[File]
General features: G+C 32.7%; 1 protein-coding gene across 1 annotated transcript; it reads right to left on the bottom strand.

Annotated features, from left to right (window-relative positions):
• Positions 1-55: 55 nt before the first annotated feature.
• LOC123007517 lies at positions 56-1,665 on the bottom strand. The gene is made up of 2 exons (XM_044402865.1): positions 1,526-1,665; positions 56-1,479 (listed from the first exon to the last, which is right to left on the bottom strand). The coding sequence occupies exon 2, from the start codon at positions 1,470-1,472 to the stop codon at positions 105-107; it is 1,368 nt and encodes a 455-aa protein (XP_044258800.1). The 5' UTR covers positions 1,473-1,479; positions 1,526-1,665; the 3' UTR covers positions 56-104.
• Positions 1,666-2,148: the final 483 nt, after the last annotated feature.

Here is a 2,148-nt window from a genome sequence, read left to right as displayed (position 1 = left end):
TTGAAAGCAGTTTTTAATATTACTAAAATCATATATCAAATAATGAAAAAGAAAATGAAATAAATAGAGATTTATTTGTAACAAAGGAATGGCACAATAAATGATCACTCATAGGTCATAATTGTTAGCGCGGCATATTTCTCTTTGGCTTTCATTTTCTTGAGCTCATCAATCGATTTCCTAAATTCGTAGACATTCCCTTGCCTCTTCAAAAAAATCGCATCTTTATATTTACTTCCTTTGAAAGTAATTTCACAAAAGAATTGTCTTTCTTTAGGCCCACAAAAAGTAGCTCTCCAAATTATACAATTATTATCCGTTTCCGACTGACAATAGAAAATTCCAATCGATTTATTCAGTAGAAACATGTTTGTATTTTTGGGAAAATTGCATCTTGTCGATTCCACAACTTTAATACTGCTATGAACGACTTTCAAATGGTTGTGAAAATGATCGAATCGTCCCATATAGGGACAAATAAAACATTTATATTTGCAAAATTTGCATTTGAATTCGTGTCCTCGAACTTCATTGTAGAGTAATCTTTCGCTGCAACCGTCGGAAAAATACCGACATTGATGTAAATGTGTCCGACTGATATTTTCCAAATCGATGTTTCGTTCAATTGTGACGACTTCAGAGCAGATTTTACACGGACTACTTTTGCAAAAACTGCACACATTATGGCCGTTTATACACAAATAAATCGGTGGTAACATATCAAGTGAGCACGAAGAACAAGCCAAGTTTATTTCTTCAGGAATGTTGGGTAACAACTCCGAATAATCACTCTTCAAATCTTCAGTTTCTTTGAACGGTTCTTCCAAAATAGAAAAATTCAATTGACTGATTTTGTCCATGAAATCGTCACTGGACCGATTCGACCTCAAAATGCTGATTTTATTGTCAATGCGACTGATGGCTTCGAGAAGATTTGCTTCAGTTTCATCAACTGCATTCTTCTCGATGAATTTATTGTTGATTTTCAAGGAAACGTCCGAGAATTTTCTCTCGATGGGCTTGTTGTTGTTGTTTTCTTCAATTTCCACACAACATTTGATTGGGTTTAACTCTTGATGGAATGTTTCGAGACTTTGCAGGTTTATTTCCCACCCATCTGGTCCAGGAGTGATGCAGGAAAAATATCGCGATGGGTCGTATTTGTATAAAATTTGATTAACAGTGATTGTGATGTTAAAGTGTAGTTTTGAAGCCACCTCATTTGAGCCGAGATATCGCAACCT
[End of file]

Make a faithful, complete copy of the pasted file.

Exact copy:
General features: G+C 32.7%; 1 protein-coding gene across 1 annotated transcript; it reads right to left on the bottom strand.

Annotated features, from left to right (window-relative positions):
• Positions 1-55: 55 nt before the first annotated feature.
• LOC123007517 lies at positions 56-1,665 on the bottom strand. The gene is made up of 2 exons (XM_044402865.1): positions 1,526-1,665; positions 56-1,479 (listed from the first exon to the last, which is right to left on the bottom strand). The coding sequence occupies exon 2, from the start codon at positions 1,470-1,472 to the stop codon at positions 105-107; it is 1,368 nt and encodes a 455-aa protein (XP_044258800.1). The 5' UTR covers positions 1,473-1,479; positions 1,526-1,665; the 3' UTR covers positions 56-104.
• Positions 1,666-2,148: the final 483 nt, after the last annotated feature.

Here is a 2,148-nt window from a genome sequence, read left to right as displayed (position 1 = left end):
TTGAAAGCAGTTTTTAATATTACTAAAATCATATATCAAATAATGAAAAAGAAAATGAAATAAATAGAGATTTATTTGTAACAAAGGAATGGCACAATAAATGATCACTCATAGGTCATAATTGTTAGCGCGGCATATTTCTCTTTGGCTTTCATTTTCTTGAGCTCATCAATCGATTTCCTAAATTCGTAGACATTCCCTTGCCTCTTCAAAAAAATCGCATCTTTATATTTACTTCCTTTGAAAGTAATTTCACAAAAGAATTGTCTTTCTTTAGGCCCACAAAAAGTAGCTCTCCAAATTATACAATTATTATCCGTTTCCGACTGACAATAGAAAATTCCAATCGATTTATTCAGTAGAAACATGTTTGTATTTTTGGGAAAATTGCATCTTGTCGATTCCACAACTTTAATACTGCTATGAACGACTTTCAAATGGTTGTGAAAATGATCGAATCGTCCCATATAGGGACAAATAAAACATTTATATTTGCAAAATTTGCATTTGAATTCGTGTCCTCGAACTTCATTGTAGAGTAATCTTTCGCTGCAACCGTCGGAAAAATACCGACATTGATGTAAATGTGTCCGACTGATATTTTCCAAATCGATGTTTCGTTCAATTGTGACGACTTCAGAGCAGATTTTACACGGACTACTTTTGCAAAAACTGCACACATTATGGCCGTTTATACACAAATAAATCGGTGGTAACATATCAAGTGAGCACGAAGAACAAGCCAAGTTTATTTCTTCAGGAATGTTGGGTAACAACTCCGAATAATCACTCTTCAAATCTTCAGTTTCTTTGAACGGTTCTTCCAAAATAGAAAAATTCAATTGACTGATTTTGTCCATGAAATCGTCACTGGACCGATTCGACCTCAAAATGCTGATTTTATTGTCAATGCGACTGATGGCTTCGAGAAGATTTGCTTCAGTTTCATCAACTGCATTCTTCTCGATGAATTTATTGTTGATTTTCAAGGAAACGTCCGAGAATTTTCTCTCGATGGGCTTGTTGTTGTTGTTTTCTTCAATTTCCACACAACATTTGATTGGGTTTAACTCTTGATGGAATGTTTCGAGACTTTGCAGGTTTATTTCCCACCCATCTGGTCCAGGAGTGATGCAGGAAAAATATCGCGATGGGTCGTATTTGTATAAAATTTGATTAACAGTGATTGTGATGTTAAAGTGTAGTTTTGAAGCCACCTCATTTGAGCCGAGATATCGCAACCT